Background: Little is known about antibiotic prescribing practices of dentists. The objective of this study was to gain a better understanding of dentists' beliefs and behaviors regarding the use of antibiotic prophylaxis (AP) before invasive dental procedures.
Methods: A multidisciplinary team developed and disseminated a questionnaire to 3,584 dentist members of the National Dental Practice-Based Research Network.
Results: Overall, 2,169 network dentists (61%) responded. Respondents saw patients at risk of developing infective endocarditis (IE) and prosthetic joint infection (PJI) at least once per week (35% and 65%, respectively). Although 78% of dentists agreed that the 2007 American Heart Association guidelines for the prevention of IE are well-defined and clear, only 49% agreed concerning PJI guidelines. Differences for the IE and PJI patient populations also existed for questions regarding dentists' understanding of the specific patient groups at risk, the recommended antibiotic regimens, and the need to consult with a patient's cardiologist or orthopedic surgeon.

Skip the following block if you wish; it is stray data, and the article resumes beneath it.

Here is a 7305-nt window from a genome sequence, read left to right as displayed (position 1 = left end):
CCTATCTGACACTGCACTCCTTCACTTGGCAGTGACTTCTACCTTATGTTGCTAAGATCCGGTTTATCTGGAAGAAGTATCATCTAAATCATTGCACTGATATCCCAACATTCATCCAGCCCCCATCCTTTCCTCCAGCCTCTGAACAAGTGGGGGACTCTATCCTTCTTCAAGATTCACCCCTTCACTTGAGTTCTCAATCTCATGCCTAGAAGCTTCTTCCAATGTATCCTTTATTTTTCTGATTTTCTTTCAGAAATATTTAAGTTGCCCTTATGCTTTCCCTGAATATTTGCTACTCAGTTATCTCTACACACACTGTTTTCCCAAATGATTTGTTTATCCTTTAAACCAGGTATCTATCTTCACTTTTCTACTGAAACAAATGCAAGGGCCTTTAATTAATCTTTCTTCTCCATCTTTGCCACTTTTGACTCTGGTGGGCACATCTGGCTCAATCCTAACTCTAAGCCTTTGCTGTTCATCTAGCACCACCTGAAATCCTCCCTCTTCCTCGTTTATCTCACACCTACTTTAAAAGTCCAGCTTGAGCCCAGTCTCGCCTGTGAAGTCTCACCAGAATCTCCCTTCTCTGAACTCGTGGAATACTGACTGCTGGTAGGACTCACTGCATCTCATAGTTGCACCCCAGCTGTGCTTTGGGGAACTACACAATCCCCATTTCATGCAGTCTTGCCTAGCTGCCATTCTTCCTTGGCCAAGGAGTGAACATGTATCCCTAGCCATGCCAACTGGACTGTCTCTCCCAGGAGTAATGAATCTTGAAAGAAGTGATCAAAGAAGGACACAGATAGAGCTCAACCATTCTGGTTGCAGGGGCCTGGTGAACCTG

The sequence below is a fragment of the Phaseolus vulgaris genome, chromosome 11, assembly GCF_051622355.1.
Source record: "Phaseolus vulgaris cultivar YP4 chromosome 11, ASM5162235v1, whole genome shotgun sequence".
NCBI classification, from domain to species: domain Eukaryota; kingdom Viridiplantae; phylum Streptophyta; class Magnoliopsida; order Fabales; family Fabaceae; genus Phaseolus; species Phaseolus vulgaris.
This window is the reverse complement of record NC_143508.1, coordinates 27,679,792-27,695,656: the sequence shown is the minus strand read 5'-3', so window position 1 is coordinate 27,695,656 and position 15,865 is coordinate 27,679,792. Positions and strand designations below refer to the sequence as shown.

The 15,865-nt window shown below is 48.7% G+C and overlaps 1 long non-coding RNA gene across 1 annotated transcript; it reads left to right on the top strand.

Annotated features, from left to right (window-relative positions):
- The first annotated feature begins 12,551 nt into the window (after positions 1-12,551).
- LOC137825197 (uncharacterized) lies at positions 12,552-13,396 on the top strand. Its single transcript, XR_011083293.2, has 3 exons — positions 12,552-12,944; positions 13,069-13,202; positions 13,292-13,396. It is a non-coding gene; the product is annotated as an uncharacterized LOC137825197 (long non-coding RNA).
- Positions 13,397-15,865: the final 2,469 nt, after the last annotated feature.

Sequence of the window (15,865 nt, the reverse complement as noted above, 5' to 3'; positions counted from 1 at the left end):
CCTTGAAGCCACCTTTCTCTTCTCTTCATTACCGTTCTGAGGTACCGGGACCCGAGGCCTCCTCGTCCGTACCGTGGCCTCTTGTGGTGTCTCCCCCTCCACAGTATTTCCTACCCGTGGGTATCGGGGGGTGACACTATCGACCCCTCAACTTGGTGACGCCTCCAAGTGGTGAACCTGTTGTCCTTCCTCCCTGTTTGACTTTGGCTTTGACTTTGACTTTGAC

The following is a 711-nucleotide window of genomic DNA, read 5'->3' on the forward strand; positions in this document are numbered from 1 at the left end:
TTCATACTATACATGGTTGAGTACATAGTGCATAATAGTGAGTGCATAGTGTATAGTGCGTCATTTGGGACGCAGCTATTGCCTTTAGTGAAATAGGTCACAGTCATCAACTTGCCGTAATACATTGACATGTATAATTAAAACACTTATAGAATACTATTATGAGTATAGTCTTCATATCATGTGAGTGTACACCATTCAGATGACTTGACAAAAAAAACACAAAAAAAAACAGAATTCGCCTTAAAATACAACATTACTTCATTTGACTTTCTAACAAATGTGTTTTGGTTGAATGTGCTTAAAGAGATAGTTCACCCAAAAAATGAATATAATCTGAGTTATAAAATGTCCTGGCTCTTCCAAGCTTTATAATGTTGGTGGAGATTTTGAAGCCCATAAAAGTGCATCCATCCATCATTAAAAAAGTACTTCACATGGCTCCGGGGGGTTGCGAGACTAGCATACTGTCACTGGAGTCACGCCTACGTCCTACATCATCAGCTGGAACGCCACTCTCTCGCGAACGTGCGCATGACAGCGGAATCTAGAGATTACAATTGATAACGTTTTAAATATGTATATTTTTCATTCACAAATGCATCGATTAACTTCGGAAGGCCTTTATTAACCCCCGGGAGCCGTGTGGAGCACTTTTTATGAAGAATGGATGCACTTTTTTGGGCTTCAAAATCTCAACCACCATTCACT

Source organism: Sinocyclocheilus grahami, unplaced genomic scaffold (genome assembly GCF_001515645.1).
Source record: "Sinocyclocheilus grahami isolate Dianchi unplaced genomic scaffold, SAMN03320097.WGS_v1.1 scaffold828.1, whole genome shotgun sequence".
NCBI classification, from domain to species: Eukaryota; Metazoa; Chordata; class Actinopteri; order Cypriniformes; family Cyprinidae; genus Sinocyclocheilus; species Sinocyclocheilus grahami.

Conclusions: The survey results indicate that decision making regarding the use of AP occurs frequently among dentists. Moreover, dentists reported uncertainty about the appropriate use of AP as defined by both IE and PJI guidelines, which may have resulted in a lack of concordance between dentists' beliefs and their practice behaviors.
Practical implications: The results reported by the authors highlight the need to develop better educational programs that address antimicrobial stewardship in AP for patients at risk of developing IE and PJI and target the dental profession.
Keywords: Endocarditis; antibiotic prophylaxis; antibiotics; cardiovascular diseases; infection; practice guidelines; surveys.
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